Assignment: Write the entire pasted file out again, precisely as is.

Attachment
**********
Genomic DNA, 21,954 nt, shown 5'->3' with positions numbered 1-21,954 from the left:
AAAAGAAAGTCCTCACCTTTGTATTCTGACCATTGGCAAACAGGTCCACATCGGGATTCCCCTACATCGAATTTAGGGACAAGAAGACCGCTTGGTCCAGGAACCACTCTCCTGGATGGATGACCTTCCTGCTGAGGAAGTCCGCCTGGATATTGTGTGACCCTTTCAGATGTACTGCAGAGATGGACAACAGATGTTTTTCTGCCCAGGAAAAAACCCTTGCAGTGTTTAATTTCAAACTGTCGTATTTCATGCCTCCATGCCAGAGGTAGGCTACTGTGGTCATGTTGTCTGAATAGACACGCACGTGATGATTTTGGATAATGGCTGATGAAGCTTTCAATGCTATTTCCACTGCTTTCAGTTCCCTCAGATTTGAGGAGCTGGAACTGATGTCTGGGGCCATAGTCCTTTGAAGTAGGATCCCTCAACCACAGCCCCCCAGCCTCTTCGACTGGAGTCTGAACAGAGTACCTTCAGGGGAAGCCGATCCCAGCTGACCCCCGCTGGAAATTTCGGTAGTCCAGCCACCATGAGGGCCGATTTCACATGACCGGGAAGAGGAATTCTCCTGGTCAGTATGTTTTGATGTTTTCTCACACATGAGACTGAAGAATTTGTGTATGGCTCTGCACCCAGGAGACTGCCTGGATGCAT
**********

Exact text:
Genomic DNA, 21,954 nt, shown 5'->3' with positions numbered 1-21,954 from the left:
AAAAGAAAGTCCTCACCTTTGTATTCTGACCATTGGCAAACAGGTCCACATCGGGATTCCCCTACATCGAATTTAGGGACAAGAAGACCGCTTGGTCCAGGAACCACTCTCCTGGATGGATGACCTTCCTGCTGAGGAAGTCCGCCTGGATATTGTGTGACCCTTTCAGATGTACTGCAGAGATGGACAACAGATGTTTTTCTGCCCAGGAAAAAACCCTTGCAGTGTTTAATTTCAAACTGTCGTATTTCATGCCTCCATGCCAGAGGTAGGCTACTGTGGTCATGTTGTCTGAATAGACACGCACGTGATGATTTTGGATAATGGCTGATGAAGCTTTCAATGCTATTTCCACTGCTTTCAGTTCCCTCAGATTTGAGGAGCTGGAACTGATGTCTGGGGCCATAGTCCTTTGAAGTAGGATCCCTCAACCACAGCCCCCCAGCCTCTTCGACTGGAGTCTGAACAGAGTACCTTCAGGGGAAGCCGATCCCAGCTGACCCCCGCTGGAAATTTCGGTAGTCCAGCCACCATGAGGGCCGATTTCACATGACCGGGAAGAGGAATTCTCCTGGTCAGTATGTTTTGATGTTTTCTCACACATGAGACTGAAGAATTTGTGTATGGCTCTGCACCCAGGAGACTGCCTGGATGCAT